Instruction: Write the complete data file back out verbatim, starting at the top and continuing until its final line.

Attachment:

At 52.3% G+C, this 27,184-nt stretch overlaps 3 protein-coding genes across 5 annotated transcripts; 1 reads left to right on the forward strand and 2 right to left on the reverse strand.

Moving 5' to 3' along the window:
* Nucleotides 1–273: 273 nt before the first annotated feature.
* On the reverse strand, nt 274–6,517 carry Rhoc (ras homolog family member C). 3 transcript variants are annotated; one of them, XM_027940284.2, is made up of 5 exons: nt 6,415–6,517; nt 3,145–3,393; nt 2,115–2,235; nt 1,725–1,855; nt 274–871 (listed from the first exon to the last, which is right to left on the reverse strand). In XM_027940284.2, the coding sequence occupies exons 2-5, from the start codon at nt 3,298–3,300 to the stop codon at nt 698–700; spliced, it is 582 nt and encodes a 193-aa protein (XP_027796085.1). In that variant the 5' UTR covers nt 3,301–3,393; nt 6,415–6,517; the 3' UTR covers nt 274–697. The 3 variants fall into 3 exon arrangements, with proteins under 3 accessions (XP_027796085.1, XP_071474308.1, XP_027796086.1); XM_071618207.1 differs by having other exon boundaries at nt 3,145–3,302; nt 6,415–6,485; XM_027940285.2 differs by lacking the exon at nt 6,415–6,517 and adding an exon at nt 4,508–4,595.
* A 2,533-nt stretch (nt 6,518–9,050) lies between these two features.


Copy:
At 52.3% G+C, this 27,184-nt stretch overlaps 3 protein-coding genes across 5 annotated transcripts; 1 reads left to right on the forward strand and 2 right to left on the reverse strand.

Moving 5' to 3' along the window:
* Nucleotides 1–273: 273 nt before the first annotated feature.
* On the reverse strand, nt 274–6,517 carry Rhoc (ras homolog family member C). 3 transcript variants are annotated; one of them, XM_027940284.2, is made up of 5 exons: nt 6,415–6,517; nt 3,145–3,393; nt 2,115–2,235; nt 1,725–1,855; nt 274–871 (listed from the first exon to the last, which is right to left on the reverse strand). In XM_027940284.2, the coding sequence occupies exons 2-5, from the start codon at nt 3,298–3,300 to the stop codon at nt 698–700; spliced, it is 582 nt and encodes a 193-aa protein (XP_027796085.1). In that variant the 5' UTR covers nt 3,301–3,393; nt 6,415–6,517; the 3' UTR covers nt 274–697. The 3 variants fall into 3 exon arrangements, with proteins under 3 accessions (XP_027796085.1, XP_071474308.1, XP_027796086.1); XM_071618207.1 differs by having other exon boundaries at nt 3,145–3,302; nt 6,415–6,485; XM_027940285.2 differs by lacking the exon at nt 6,415–6,517 and adding an exon at nt 4,508–4,595.
* A 2,533-nt stretch (nt 6,518–9,050) lies between these two features.